A senior marine underwriter has warned brokers about an emerging risk within the market, saying it has the potential to be “game changing” for the sector.
Speaking to Insurance Business, Christopher Collins – underwriting manager at SURA Marine – pointed to cargo losses resulting from cyber related fraud in freight documentation as a major concern.
“It’s a new component to consider under existing marine insurance arrangements,” he said. “Speculation about blockchain technology becoming the norm for supply chain and logistics is premature in my view, with any significant uptake in this area being decades away.”
In addition to the imminent threat posed by cyber related fraud, Collins also said there’s another risk in the market which regularly goes overlooked by insureds.
“Cargo owners are often unaware that transport companies, including air, sea and road carriers, are entitled to limit their liability for cargo loss or have their liability limited by international laws and conventions,” he said. “This can often lead to cargo owners being out of pocket if they rely on transport service providers for compensation.”
However, Collins did note that there’s been a shift toward cargo owners placing full responsibility for loss and damage on road carriers which has led to cargo owners foregoing their own cover or adopting higher deductibles.
“In the past, road carriers have been able to contract out of claims against them even when they may have been negligent,” said Collins. “However, recent changes to the Unfair Contracts Law could make this practice more difficult when dealing with small businesses.”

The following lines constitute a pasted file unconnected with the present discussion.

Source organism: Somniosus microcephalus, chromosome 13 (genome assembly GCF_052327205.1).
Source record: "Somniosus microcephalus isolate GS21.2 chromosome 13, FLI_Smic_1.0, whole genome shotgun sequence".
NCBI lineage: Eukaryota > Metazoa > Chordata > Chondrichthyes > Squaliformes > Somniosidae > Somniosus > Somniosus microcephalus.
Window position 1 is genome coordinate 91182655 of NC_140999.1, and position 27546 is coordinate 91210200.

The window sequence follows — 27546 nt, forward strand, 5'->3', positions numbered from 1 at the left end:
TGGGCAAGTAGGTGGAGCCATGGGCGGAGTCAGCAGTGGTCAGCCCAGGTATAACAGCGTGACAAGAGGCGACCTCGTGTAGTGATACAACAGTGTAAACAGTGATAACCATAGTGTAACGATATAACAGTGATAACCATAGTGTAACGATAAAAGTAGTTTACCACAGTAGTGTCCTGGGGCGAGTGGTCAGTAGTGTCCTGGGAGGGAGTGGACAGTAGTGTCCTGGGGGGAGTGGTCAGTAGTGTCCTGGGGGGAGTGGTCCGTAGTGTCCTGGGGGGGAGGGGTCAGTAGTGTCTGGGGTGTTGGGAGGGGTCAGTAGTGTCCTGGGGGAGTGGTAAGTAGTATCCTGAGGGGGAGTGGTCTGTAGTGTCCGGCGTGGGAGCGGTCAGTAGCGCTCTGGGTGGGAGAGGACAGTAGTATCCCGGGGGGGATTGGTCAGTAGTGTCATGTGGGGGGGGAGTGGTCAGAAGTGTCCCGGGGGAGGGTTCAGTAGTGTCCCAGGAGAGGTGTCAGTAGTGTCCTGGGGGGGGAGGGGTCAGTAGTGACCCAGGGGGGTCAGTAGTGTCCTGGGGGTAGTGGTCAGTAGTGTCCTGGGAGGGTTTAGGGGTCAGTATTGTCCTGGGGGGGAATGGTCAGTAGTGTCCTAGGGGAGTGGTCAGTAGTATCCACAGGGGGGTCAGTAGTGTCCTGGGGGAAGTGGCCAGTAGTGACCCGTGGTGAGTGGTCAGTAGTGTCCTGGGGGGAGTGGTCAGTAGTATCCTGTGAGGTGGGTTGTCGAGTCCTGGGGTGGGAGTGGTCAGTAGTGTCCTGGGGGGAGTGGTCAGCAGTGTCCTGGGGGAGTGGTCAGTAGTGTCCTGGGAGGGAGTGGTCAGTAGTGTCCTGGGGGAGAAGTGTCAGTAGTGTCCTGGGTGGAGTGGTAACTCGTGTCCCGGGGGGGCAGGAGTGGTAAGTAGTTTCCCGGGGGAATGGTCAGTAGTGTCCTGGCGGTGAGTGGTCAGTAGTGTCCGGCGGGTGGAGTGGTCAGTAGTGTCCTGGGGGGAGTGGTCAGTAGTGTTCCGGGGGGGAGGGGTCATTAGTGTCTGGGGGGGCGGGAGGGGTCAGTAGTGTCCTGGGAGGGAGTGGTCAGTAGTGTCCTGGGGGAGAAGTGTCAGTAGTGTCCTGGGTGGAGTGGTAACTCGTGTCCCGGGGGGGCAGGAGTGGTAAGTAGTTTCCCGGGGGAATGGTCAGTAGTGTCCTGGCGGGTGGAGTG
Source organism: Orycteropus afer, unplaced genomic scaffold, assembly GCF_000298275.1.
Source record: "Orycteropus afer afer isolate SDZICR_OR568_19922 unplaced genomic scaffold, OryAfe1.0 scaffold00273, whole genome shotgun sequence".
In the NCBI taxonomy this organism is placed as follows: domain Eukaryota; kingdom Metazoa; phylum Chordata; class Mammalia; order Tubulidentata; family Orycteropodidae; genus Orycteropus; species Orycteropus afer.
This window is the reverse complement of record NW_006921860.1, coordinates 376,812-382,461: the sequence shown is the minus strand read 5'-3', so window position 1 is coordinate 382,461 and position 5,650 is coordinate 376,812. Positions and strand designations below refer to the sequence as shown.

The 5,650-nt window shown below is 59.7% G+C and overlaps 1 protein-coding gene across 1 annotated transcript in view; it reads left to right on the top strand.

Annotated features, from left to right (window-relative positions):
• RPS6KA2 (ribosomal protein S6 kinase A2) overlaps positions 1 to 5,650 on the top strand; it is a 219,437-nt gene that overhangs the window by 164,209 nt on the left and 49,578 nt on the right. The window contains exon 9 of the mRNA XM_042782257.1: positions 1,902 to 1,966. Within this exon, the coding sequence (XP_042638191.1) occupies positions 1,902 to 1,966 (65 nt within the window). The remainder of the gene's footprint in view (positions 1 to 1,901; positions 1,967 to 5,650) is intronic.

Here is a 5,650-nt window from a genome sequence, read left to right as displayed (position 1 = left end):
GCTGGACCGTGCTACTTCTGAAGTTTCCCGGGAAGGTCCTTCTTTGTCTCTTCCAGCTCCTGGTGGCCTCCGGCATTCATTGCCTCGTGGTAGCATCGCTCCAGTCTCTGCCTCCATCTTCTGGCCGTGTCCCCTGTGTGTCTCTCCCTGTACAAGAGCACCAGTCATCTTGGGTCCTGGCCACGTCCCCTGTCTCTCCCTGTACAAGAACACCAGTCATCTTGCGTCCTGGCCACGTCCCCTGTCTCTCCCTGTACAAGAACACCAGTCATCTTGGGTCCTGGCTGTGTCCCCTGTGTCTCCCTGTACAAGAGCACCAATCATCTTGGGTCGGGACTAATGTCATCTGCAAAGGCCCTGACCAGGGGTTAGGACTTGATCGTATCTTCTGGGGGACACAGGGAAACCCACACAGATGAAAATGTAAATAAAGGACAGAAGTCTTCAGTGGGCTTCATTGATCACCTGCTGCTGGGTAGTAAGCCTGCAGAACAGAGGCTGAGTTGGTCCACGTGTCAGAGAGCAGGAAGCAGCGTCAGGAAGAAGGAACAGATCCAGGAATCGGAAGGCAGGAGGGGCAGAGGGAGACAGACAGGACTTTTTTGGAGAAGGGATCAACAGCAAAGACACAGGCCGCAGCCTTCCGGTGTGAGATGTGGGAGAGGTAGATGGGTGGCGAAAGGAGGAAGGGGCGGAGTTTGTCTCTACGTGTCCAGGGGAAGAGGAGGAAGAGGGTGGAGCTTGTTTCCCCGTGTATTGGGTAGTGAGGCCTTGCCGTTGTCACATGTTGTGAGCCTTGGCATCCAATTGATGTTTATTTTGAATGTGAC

Interestingly, Collins also commented on an apparent concern he’d observed from brokers, saying an increasing number had expressed worries over a lack of skilled underwriters in the space.
“More underwriting services shifting online has increased the difficulty in finding skilled underwriters for any risks that sit outside the box,” he said.
“Despite the convenience of self-service options, having easy personal access to underwriters is still highly valued and brokers who harness those direct relationships will have a real advantage over their competitors,” he added.
Despite the apparent challenges, Collins said he remains both upbeat and optimistic about the current nature of Australia’s marine market.
“Conditions in the cargo space remain competitive with plenty of underwriting capacity, despite some signs of risk remediation in the market,” he said.
“Carriers load risks currently account for a disproportionally higher percentage of claims costs in the market, this will make it more difficult for poorer performing risks to find cover and competitive pricing than in previous years.”
Collins also noted that capacity restrictions in commercial hull risks have increased in the past 18 months, a trend which he predicted will likely continue in the medium term.